Two inductor coils can be wound on core to form a transformer. One coil becomes the primary winding of the transformer and the other becomes the secondary winding of the transformer. The two windings share mutual inductance, a magnetic linkage or coupling. When the current through the primary winding changes, the changing magnetic flux through the primary is transferred to the secondary via the ferrite core. This induces a current in the secondary that is proportional to the current in the primary. The ratio of turns in the primary winding to turns in the secondary winding determines the relative magnitudes of the voltages and currents in each winding. Secondary voltage is equal to primary voltage divided by the ratio. Secondary current is equal to primary current multiplied by the ratio. In this way, power is not created but rather transformed. If the ratio is greater than 1:1, secondary voltage will be greater and the transformer is considered a step-up transformer. The reciprocal is true for a step-down transformer. Keep in mind that the primary and secondary winding designations are arbitrary; a transformer may be reversed to obtain the inverse ratio. In this Instructable, we will be using a transformer to step-up the supply voltage.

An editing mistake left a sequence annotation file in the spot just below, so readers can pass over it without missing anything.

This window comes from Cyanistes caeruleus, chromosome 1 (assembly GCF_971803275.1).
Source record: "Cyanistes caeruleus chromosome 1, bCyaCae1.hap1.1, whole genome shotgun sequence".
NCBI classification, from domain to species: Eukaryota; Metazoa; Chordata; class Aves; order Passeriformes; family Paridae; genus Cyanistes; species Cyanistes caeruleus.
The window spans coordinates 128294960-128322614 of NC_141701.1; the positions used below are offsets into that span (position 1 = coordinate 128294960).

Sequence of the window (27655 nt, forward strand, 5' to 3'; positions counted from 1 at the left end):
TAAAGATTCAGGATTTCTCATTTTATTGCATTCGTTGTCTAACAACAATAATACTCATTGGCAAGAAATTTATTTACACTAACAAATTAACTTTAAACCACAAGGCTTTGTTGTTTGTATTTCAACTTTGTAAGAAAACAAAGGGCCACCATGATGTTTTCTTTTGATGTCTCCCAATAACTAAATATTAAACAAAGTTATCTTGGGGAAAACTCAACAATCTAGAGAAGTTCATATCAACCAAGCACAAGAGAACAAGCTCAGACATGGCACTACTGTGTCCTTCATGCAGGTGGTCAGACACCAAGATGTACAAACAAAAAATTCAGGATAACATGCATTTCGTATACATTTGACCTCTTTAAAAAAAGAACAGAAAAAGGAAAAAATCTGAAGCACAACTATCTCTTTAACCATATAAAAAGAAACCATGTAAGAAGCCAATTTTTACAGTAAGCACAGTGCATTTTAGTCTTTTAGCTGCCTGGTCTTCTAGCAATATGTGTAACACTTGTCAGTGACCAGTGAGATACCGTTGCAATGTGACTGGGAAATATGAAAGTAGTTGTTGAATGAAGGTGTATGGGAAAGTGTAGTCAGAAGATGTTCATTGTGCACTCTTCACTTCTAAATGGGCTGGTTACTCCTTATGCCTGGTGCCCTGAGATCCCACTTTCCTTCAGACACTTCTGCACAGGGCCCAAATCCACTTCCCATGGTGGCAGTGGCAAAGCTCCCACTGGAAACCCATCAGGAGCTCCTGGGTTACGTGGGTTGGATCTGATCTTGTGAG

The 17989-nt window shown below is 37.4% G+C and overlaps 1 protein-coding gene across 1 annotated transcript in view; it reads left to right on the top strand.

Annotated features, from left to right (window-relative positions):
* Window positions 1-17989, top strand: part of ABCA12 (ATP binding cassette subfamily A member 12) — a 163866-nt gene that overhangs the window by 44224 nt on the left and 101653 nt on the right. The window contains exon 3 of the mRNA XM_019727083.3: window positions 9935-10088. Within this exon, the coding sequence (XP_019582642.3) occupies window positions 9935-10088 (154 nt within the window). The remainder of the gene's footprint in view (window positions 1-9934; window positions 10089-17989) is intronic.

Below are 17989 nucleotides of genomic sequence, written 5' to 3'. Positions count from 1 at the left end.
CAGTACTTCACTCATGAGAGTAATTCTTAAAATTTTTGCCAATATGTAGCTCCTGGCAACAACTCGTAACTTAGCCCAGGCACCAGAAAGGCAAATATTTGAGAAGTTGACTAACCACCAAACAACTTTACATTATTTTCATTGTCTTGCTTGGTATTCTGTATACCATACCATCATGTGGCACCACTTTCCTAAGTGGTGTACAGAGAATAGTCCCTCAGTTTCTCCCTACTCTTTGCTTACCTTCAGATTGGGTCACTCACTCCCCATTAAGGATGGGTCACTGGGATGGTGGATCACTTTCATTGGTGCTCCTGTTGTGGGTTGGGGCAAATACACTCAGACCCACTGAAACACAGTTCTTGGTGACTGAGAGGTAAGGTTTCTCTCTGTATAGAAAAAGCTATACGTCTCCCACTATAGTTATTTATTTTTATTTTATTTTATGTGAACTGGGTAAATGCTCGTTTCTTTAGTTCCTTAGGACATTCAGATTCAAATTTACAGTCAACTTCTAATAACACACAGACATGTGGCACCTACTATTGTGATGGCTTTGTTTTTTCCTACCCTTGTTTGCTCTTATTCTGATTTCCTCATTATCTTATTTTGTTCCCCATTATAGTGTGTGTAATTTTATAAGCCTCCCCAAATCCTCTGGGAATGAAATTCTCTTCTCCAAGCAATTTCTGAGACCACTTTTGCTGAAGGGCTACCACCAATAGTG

Diodes: Permit current to flow in only one direction. Semiconductor diodes are composed of a single junction of two doped semiconducting materials. The forward bias voltage (typically ranging from 0.7-1.4V) is the potential difference required for current to flow through a diode in the forward direction. The reverse bias voltage (typically much higher than the forward bias voltage) is the potential difference at which the diode will break down and allow current to flow in the reverse direction (this is usually considered non-ideal behavior; however, in the case of Zener diodes, the breakdown resulting from reverse bias is exploited for its "avalanche" effect). The negative (cathode) terminal of a diode is indicated by a band (see image). Diodes are commonly used to rectify AC to DC using a four-diode configuration called a full-wave rectifier or diode bridge. In this Instructable, we will be using diodes to rectify AC in a Cockcroft-Walton voltage multiplier circuit.